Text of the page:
Restaurant Review: Barulho, Parnell

Jesse Mulligan visits a Mediterranean eatery living up to Parnell's reputation

The prawns on the menu at Barulho. Picture / Babiche Martens

Cuisine: Mediterranean
Phone: (09) 379 0277
Address: 7-15 Faraday St, Parnell
Drinks: Fully licensed
From the menu: Jalapeno poppers $5, ceviche $5, chicken and chipotle $5, prawn salad $24, scotch fillet $30, lamb and sausage ragu $30, alfajores $5
Rating: 9/10

I don’t know when it happened, but overnight-ish one block on St George’s Bay Rd has been transformed into something that looks like it belongs in a major international city. I mean, Parnell’s unique style always looked like Sydney, but more like Sydney in 1924.

This new development features actual young people, buzzing about their business in modern fashions. There’s a smoothie bowl cafe, a hairdresser and a rug store.

Okay, so those last two things would have fitted happily into the old Parnell, but these ones come without signage, window displays or cash registers, so you know they’re truly of this decade.

Some years ago, maybe five, then-Metro editor Simon Wilson made us all laugh by suggesting we name Parnell Auckland’s suburb of the year.

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By the time we realised he was serious the magazine was in news-stands and everyone who worked there had to hide for the next month so we wouldn’t be continually asked “what were you thinking”.

But it turns out our editor was right, as usual, and that a lot of Auckland’s new business energy was flowing into this area of old town you would previously only visit to take a swim or crash a funeral.

So for this week’s visit to one of the half dozen or so great restaurants that have sprung up round here lately, it seemed appropriate to take Simon with me and hope he wouldn’t gloat too much.

Interior of Mediterranean eatery Barulho. Picture / Babiche Martens

Approaching Barulho I was reminded how different a restaurant is in person. You can read all the press releases and media previews you like but you don’t actually feel what a restaurant is about until you open the front door — maybe a little earlier than that with Barulho, because from 50 metres away you can already see lights strung romantically over a chatty courtyard, and big glass windows revealing a small two-storey dining room built around an open kitchen.

I was going to say the interior was effortlessly atmospheric, though I suspect it takes quite a bit of effort to get the lighting, sound and decor just right.

It’s (fortunately, as it turns out) a beautiful place to sit by yourself with a drink for 15 minutes while you wait for the rest of your party to show up and given the quality of the pisco sours, you might consider building this extra alone-time into your schedule for the evening.

(Speaking of arrival times, I came by Uber and if you’re visiting during business hours this is really the only option. The locals take up all the street parks and there is genuinely nothing for blocks.)

Tapas cost $5 each and some of them were running low by the time we got to ordering. Fair enough, I like a little scarcity so long as it’s not, like, 7pm on a Saturday night and they’re out of steak. But saying “yoink” to the last portion of ceviche emphasises how personal the connection is between the chef and his customers. That’s all he made, so that’s all you get.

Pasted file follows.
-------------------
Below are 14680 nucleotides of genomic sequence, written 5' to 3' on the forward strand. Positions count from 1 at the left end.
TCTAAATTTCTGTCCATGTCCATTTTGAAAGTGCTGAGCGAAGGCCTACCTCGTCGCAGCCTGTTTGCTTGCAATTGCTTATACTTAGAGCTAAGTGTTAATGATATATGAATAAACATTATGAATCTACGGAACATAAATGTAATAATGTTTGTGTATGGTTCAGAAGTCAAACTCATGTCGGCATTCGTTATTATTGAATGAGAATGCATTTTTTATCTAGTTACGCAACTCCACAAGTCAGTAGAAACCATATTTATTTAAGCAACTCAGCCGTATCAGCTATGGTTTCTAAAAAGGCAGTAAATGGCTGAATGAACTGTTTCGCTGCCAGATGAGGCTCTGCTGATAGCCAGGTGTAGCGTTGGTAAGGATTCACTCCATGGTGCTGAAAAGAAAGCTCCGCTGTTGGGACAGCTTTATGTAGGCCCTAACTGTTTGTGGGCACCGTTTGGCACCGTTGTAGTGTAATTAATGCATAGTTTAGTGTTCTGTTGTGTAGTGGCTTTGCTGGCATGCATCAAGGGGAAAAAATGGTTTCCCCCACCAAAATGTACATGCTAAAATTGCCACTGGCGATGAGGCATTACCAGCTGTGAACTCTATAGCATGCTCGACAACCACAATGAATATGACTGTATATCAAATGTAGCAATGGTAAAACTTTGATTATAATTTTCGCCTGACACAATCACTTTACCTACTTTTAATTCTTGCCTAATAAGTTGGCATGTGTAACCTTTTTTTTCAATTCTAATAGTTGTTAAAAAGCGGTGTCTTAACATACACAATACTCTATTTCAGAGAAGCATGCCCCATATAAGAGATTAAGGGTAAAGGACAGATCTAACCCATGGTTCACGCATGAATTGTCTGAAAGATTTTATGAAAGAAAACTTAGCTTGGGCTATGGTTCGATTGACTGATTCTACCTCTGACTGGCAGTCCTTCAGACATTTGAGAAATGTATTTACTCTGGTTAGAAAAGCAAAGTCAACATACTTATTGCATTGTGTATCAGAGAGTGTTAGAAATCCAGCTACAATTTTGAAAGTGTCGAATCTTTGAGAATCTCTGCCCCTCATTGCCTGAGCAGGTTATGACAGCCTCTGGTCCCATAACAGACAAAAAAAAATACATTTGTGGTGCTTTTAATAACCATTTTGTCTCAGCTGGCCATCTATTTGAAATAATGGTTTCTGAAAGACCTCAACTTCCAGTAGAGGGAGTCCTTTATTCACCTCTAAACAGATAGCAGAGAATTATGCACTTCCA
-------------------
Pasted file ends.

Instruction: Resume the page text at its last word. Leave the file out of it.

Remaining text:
That chef changes the menu frequently — sometimes daily — so there’s not much use me writing you a list of what to order. But it’s all of a certain style — Mediterranean/ Portuguese, with a little more spice than you might expect from either of those two places.

Interior of Mediterranean eatery Barulho. Picture / Babiche Martens

I loved the jalapeno poppers, crumbed and fried and served with a really hot romesco sauce. Chicken tenders are hard to get wrong but they came with a tongue-burning chipotle dip which tasted deep too, like chef had spent the afternoon smoking the rest of the peppers he hadn’t already crumbed for the other dish.

The prawn salad is one of the few constants on the large plate menu, such is its popularity. Prawns are an environmental nightmare — to catch 1kg of them you need to dredge and kill at least 5kg of other sea life, and in places like Thailand where they’re usually sourced there isn’t much of a voice for sustainability or permaculture.

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I’m softening you up for the fact that Barulho’s salad has two prawns and costs $24, and that’s because they’re wild caught and by eating them you won’t be trashing the Southeast Asian sea floor.

They come with smoked beetroot, avocado, hazelnut, and peppery watercress that tastes like it was picked about five minutes earlier.

Afterwards we shared an alfajores, undersold by our waitress as “South American shortbread” but it turned out to be a beautiful sort of handmade mallowpuff. You should ask them to bring the selection to your table and pick the one you want the most.

The staff are great: friendly, fast and up for a joke. Given how fun it is to sit in this room and how well they’re nailing the food, I can’t see any reason not to send you here immediately. Parnell is dead, long live Parnell.

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